(See video below on FREE marketing services offered by Infinity Publishing.)
by Karen Hodges Miller
“Summertime and the living is easy.” So goes the first line of the great George Gershwin song. Authors may think that summertime means relaxation time – a time to take a break from all that annoying book marketing. Nothing could be further from the truth. Summertime is a great time to market your book. Have you written a novel? Market it as a great vacation read. A self-help book? Make sure your readers know now is the time to work on the issues you address. Have you written a business book? Surely, you say, a business book doesn’t need to be marketed in the summer. Not true. Summer is the period when many business people have a little extra time to plan and learn. In short, there are no excuses. No matter what type of book you have written, summertime is the time to get out there and sell.
Book Festivals. There are any number of book festivals taking place every summer. Get on the internet and find one near you. Or, pick a festival that is in a location where you’d like to vacation and combine a little work and play – I didn’t say that just because you are marketing your book you can’t have fun, too.
Marketing Tools. Before you head out to the festival make sure that you are prepared. Do you have enough books with you? Do you have a poster or sign to make your booth stand out in a crowd? Make sure you take supporting literature with you. Bookmarks, postcards, flyers promoting your next event, should all be at your booth. And make sure that everything is branded with your name, the book’s title, and a link to how your book can be purchased. Just because a person does not buy your book today doesn’t mean they might not decide to purchase it later. Make sure they know how to do just that.
Summer Sales. Yes, consider putting your book on sale. Drop the price for a special summer promotion. I know it hurts, but it is a tried and true selling technique. Stores do it all the time. And speaking of stores, now is a great time to visit a few stores and see if they would like to carry your book. Now, don’t just willy nilly head down Main Street and stop in every shop. First, think about stores that attract your readers. Women’s boutiques for a women’s novel, for instance. A sporting goods store for a book on baseball. Then, approach the store with a marketing plan. Put together a sell sheet listing wholesale pricing, your contact information, a graphic of the book, etc. And consider getting some inexpensive display stands made. Help the store owner see how selling your book can bring them customers.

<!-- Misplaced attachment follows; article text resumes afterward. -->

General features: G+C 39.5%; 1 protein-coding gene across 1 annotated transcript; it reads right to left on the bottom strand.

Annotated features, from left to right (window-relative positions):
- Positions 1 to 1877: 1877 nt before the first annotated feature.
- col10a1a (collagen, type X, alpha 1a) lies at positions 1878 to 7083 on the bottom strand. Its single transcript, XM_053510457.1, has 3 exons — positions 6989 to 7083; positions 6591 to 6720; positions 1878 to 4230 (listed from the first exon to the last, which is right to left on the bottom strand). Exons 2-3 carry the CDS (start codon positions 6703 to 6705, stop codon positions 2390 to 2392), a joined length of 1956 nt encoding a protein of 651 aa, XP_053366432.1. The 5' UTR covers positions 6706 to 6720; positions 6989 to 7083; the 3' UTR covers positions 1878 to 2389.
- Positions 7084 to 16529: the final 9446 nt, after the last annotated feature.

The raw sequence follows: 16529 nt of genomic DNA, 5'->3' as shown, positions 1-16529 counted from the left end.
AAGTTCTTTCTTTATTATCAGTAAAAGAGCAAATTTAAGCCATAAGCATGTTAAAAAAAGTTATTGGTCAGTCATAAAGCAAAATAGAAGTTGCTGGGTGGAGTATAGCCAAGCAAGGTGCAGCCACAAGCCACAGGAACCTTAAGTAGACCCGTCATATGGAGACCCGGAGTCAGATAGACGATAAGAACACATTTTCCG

No matter how you decide to market your book this summer, the big secret is to develop a plan now, then follow it throughout the next three months. For more ideas on marketing your book, buy purchase my book Sell Your Book, 100 Tips and Techniques.
While over 80% of Americans say they want to write a book, most never will. Karen Hodges Miller offers her 25-plus years of experience as writer, editor and publisher to entrepreneurial authors who want to realize that dream. She holds a variety of workshops and seminars each year on book writing, publishing and marketing. Karen’s experience as a freelance business reporter gives her a fresh outlook on the creative world of writers and the practical world of business owners. As founder of Open Door PublicationsSM LLC Karen has helped dozens of authors bring their own ideas to market; the company published almost two dozen books since 2006. Karen began authoring her own series of books for authors in 2010. “Finish Your Book! A Time Management Guide for Writers” is a practical and inspirational guide for the busy writer who must find time to write while juggling a business and personal life. “Sell Your Book, Think Outside the Bookstore,” to be published in April 2011, includes over 100 practical, specific tips for book marketing along with interviews with a variety of nationally-known publishing and marketing experts. Learn more about Karen at www.OpenDoorPublications.com
Image courtesy of cleomedes